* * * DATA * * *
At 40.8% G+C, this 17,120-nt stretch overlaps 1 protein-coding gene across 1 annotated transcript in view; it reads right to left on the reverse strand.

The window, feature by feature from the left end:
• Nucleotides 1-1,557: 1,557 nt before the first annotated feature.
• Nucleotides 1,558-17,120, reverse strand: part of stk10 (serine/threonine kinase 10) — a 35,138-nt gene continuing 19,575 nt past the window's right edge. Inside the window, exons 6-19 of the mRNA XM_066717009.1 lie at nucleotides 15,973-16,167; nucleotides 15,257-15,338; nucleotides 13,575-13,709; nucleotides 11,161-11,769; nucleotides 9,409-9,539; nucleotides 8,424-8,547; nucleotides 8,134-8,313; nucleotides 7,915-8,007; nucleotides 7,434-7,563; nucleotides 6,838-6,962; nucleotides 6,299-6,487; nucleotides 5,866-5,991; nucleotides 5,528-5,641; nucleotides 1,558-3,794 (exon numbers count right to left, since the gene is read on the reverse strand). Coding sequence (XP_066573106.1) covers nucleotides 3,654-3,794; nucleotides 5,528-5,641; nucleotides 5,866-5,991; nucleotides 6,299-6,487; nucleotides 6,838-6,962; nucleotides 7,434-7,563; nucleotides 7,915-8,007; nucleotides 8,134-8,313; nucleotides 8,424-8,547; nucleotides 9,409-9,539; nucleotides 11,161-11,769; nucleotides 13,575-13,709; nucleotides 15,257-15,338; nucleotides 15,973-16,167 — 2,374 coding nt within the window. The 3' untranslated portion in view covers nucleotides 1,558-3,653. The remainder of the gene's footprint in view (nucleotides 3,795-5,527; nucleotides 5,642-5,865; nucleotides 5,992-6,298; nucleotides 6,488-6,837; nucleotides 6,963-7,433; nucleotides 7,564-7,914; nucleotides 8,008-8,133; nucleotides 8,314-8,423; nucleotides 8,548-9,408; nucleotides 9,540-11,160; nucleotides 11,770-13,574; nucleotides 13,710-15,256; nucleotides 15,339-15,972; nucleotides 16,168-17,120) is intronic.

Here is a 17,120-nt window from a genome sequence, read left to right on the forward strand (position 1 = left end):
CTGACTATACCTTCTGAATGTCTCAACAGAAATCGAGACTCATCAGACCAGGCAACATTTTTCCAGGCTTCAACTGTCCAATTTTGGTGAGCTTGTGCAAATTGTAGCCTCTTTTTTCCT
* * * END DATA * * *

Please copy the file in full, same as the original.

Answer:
At 40.8% G+C, this 17,120-nt stretch overlaps 1 protein-coding gene across 1 annotated transcript in view; it reads right to left on the reverse strand.

The window, feature by feature from the left end:
• Nucleotides 1-1,557: 1,557 nt before the first annotated feature.
• Nucleotides 1,558-17,120, reverse strand: part of stk10 (serine/threonine kinase 10) — a 35,138-nt gene continuing 19,575 nt past the window's right edge. Inside the window, exons 6-19 of the mRNA XM_066717009.1 lie at nucleotides 15,973-16,167; nucleotides 15,257-15,338; nucleotides 13,575-13,709; nucleotides 11,161-11,769; nucleotides 9,409-9,539; nucleotides 8,424-8,547; nucleotides 8,134-8,313; nucleotides 7,915-8,007; nucleotides 7,434-7,563; nucleotides 6,838-6,962; nucleotides 6,299-6,487; nucleotides 5,866-5,991; nucleotides 5,528-5,641; nucleotides 1,558-3,794 (exon numbers count right to left, since the gene is read on the reverse strand). Coding sequence (XP_066573106.1) covers nucleotides 3,654-3,794; nucleotides 5,528-5,641; nucleotides 5,866-5,991; nucleotides 6,299-6,487; nucleotides 6,838-6,962; nucleotides 7,434-7,563; nucleotides 7,915-8,007; nucleotides 8,134-8,313; nucleotides 8,424-8,547; nucleotides 9,409-9,539; nucleotides 11,161-11,769; nucleotides 13,575-13,709; nucleotides 15,257-15,338; nucleotides 15,973-16,167 — 2,374 coding nt within the window. The 3' untranslated portion in view covers nucleotides 1,558-3,653. The remainder of the gene's footprint in view (nucleotides 3,795-5,527; nucleotides 5,642-5,865; nucleotides 5,992-6,298; nucleotides 6,488-6,837; nucleotides 6,963-7,433; nucleotides 7,564-7,914; nucleotides 8,008-8,133; nucleotides 8,314-8,423; nucleotides 8,548-9,408; nucleotides 9,540-11,160; nucleotides 11,770-13,574; nucleotides 13,710-15,256; nucleotides 15,339-15,972; nucleotides 16,168-17,120) is intronic.

Here is a 17,120-nt window from a genome sequence, read left to right on the forward strand (position 1 = left end):
CTGACTATACCTTCTGAATGTCTCAACAGAAATCGAGACTCATCAGACCAGGCAACATTTTTCCAGGCTTCAACTGTCCAATTTTGGTGAGCTTGTGCAAATTGTAGCCTCTTTTTTCCT